The other day I saw a TikTok video of a mom preparing school lunches for her kids…for the next four months. She made over 60 sandwiches, 80 waffles, and packaged up over 100 snacks—talk about being prepared! The more I thought about it, the more I realized this sort of approach would have been amazing in law school—provided I actually had a second freezer, of course. We all think of buying highlighters and textbooks as the sum of our “back to school” obligations, but what other actions can law students take to truly be prepared for the fall semester? In this article we’ll cover three back-to-school steps to have you ready to succeed this fall.
Meal prep. This one’s obvious from the introduction, but taking a day to plan your meals for the fall can be a lifesaver—both for your stomach and your wallet. Two of the scarcest resources in law school are time and money, so intentionally planning your meals and snacks means you will be earning back some time, while also avoiding pricy impulse purchases at your school’s cafeteria. Great meal prep ideas include meals that can be divided into individual portions and frozen, large batches of soup, crockpot meals, and even dividing up and storing packaged snacks. Having these resources ready and available will allow you some much needed self-care time while ensuring that you are eating (mostly) healthy, home-cooked food.
Fix your sleep schedule. We all know summer, fall, and spring breaks can wreak havoc on your sleep schedule. You can stay up late watching Netflix and not worry about missing your 8:00 am class; you can sleep in all day without feeling unproductive; and most importantly, you can dream without the appearance of nightmares about your upcoming Torts exam. All in all, oscillating between too little and too much sleep can feel great—but isn’t good for you long term. Taking some time to fix your sleep schedule before returning to the classroom can help your body get on track and put you in a better mindset for the upcoming semester. Some tips to fix your sleep schedule include: (1) going to bed and waking up at the same time each day, (2) keeping your bedroom as dark and cool as possible, and (3) avoiding the use of technology or bright lights at least 30 minutes before bed.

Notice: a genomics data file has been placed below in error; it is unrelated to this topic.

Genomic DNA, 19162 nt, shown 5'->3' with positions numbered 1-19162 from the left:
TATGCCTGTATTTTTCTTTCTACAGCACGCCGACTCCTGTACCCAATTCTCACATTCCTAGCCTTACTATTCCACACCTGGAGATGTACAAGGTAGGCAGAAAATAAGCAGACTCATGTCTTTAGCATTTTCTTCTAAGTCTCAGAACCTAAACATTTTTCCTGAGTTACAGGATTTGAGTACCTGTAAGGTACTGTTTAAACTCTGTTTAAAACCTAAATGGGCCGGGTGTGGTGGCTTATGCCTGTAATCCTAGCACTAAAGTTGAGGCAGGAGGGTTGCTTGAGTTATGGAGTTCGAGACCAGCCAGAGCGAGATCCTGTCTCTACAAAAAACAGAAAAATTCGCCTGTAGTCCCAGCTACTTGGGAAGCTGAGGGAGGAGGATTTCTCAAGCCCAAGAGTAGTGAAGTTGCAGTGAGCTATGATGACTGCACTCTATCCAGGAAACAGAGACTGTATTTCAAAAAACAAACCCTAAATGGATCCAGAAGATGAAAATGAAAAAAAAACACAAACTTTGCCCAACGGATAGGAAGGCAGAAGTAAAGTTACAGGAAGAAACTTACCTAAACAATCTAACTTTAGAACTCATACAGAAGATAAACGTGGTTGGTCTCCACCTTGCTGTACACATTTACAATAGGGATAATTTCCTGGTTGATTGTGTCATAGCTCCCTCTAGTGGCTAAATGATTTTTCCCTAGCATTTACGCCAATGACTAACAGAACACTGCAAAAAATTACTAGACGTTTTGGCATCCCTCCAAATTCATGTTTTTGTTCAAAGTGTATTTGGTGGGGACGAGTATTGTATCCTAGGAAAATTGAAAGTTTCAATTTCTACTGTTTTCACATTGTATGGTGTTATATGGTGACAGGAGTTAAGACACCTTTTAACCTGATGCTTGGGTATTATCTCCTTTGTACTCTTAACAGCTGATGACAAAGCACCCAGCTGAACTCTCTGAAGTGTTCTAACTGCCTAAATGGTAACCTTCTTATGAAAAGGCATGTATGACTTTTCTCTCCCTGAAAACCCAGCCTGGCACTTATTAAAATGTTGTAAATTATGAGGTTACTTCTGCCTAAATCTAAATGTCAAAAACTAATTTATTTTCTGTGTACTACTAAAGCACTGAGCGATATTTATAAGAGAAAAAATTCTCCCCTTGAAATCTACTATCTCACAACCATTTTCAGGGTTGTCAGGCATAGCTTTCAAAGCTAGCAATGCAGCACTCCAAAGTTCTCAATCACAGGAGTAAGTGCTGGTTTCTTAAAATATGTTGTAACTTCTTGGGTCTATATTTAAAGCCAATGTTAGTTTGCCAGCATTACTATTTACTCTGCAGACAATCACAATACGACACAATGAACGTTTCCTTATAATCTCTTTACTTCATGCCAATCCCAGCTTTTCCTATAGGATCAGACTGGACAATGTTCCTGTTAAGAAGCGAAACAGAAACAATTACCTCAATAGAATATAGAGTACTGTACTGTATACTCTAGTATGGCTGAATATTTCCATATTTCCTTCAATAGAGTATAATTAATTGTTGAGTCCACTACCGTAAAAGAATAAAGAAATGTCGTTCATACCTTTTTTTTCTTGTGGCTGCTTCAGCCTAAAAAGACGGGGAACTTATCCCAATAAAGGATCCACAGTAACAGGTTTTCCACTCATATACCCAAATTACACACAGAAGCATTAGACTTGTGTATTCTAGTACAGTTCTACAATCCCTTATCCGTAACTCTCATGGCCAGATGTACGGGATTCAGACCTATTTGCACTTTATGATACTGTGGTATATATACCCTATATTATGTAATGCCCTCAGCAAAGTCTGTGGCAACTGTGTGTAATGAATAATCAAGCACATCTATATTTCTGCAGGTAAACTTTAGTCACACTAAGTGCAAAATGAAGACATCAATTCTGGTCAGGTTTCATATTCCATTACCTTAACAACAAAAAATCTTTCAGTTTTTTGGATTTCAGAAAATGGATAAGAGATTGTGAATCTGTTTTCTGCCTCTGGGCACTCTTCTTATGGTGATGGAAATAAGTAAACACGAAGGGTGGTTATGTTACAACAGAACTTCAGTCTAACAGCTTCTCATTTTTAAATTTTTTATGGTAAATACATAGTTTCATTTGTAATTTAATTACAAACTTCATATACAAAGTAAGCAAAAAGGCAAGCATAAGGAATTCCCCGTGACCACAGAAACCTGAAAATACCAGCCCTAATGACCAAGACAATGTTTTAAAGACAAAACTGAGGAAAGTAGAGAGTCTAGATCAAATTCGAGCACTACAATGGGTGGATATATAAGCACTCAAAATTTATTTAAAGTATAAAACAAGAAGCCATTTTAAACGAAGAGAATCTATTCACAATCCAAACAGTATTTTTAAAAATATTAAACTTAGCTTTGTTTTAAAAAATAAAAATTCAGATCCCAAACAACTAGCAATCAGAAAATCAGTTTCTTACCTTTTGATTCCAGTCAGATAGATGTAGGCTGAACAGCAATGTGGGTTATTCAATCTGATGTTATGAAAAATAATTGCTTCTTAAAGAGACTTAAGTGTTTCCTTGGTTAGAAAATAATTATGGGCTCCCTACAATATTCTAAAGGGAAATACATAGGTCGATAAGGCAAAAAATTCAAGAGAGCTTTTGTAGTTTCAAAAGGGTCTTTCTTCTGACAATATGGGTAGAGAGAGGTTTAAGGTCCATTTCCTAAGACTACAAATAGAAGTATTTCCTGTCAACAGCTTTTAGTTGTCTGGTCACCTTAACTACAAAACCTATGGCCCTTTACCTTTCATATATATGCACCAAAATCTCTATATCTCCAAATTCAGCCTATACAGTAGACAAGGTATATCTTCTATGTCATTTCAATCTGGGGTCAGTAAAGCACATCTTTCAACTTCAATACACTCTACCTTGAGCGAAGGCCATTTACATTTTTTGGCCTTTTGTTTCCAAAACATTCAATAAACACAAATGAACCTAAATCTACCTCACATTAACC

Clean your space. You know that pile of unread mail you keep by the front door? You should probably read that. The heaps of clothes strewn about the house? You should wash those. And the sticky spots on your kitchen floor? You should scrub that. Getting your space clean and tidy before school starts can have an excellent effect on your mental health. For one thing, who doesn’t love to be live in a clean (and well organized) space? For another, there will be nothing for you to stress-clean instead of studying. Some great areas to focus on include doing an inventory of your professional wardrobe, decluttering the piles of shoes you never wear, stocking up on cold and flu medications, deep cleaning your bathroom, and even vacuuming out your car.
There is so much more to back-to-school season than what can fit into a handbasket at Office Depot. Preparing for the upcoming semester means putting yourself in the best position to success, both mentally and physically. While these tips are by no means exhaustive, prepping your meals, fixing your sleep schedule, and deep cleaning your space will certainly make your life a little easier come fall.